Labour’s ruling body has placed a limit on all-member meeting (AMM) motions that will only allow local parties to consider scrapping their delegate (GC) structure once a year.
It was decided that the restriction would be enforced at the most recent meeting of the national executive committee (NEC), following concerns that branches and affiliates of Constituency Labour Parties (CLPs) would otherwise be able to put forward AMM motions as often as every month.
Labour members in Bermondsey & Old Southwark, Hampstead & Kilburn and Holborn & St Pancras, where AMM motions have recently been rejected, will have to wait until November 2019 before considering the switch again.
AMM advocates in BOS, Neil Coyle’s seat, may be particularly disappointed by the ruling, as the motion there was only defeated very narrowly by one vote at the special meeting earlier this month.
Since Labour conference 2018 passed a rule change that made reforming the structure of Constituency Labour Party-wide meetings easier, several local parties have considered the switch.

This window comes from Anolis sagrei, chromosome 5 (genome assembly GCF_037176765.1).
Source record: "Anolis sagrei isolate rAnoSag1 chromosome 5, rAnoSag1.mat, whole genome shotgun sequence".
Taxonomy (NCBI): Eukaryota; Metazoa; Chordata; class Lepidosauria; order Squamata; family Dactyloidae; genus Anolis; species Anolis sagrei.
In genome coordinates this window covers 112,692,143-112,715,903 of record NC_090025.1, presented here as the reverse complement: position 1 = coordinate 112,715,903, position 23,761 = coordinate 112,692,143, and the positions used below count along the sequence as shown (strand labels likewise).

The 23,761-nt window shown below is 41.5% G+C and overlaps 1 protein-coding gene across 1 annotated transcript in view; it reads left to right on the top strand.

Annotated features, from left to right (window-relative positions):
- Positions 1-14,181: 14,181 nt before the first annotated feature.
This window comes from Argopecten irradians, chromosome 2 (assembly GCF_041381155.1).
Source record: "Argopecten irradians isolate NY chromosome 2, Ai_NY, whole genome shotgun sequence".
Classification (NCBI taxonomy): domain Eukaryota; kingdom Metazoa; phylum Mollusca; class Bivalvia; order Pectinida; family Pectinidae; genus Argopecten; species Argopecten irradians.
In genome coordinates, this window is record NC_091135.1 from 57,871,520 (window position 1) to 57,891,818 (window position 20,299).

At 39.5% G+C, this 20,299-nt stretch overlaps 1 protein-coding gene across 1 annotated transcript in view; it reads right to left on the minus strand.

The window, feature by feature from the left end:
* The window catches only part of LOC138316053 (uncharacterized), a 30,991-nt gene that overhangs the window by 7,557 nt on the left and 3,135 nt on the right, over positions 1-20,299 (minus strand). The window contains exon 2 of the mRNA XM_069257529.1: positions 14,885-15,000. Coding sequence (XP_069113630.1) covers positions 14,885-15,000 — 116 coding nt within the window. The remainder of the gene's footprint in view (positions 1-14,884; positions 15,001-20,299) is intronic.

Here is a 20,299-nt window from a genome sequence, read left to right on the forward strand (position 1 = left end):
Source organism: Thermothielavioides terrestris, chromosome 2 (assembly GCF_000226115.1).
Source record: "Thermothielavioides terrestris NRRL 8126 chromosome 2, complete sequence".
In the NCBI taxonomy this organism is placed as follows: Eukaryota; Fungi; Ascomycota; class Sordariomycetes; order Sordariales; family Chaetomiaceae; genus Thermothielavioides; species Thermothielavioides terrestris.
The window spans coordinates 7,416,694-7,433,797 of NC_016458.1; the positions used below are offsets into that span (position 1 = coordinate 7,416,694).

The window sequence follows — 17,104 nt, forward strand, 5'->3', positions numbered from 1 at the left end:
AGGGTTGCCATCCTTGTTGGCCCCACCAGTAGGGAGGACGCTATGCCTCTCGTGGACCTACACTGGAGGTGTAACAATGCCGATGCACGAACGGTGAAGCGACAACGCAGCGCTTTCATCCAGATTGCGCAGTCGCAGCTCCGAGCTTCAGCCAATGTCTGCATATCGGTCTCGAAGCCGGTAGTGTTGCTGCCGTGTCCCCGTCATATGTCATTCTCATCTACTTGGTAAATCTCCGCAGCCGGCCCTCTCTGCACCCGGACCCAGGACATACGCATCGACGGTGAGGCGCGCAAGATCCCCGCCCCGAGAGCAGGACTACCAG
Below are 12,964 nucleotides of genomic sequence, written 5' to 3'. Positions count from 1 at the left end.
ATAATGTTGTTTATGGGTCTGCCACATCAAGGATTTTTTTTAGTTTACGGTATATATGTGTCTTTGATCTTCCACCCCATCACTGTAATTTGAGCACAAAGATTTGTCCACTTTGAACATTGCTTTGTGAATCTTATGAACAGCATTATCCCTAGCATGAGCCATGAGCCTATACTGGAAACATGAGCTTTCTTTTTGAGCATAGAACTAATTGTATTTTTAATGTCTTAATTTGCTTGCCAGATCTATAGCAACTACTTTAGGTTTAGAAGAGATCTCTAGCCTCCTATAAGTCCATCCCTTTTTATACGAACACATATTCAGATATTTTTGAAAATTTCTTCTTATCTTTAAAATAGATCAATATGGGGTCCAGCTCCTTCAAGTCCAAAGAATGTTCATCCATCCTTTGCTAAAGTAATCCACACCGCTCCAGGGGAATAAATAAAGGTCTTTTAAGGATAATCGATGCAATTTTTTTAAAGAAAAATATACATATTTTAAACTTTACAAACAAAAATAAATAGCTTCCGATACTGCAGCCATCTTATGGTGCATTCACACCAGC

Activists largely from the Labour left have argued that GCs, where only representatives sent by branches, affiliated societies and unions can vote, are less accessible than AMMs, in which every Labour member in that constituency can attend and vote.
But Corbynsceptics have branded the move a “factional power grab” by Corbynites, while other opponents have said it undermines the role of affiliated trade unions.
The reform now requires only a simple majority of members at a special meeting to vote in favour of it, but no CLP has passed an AMM motion under the new rules so far.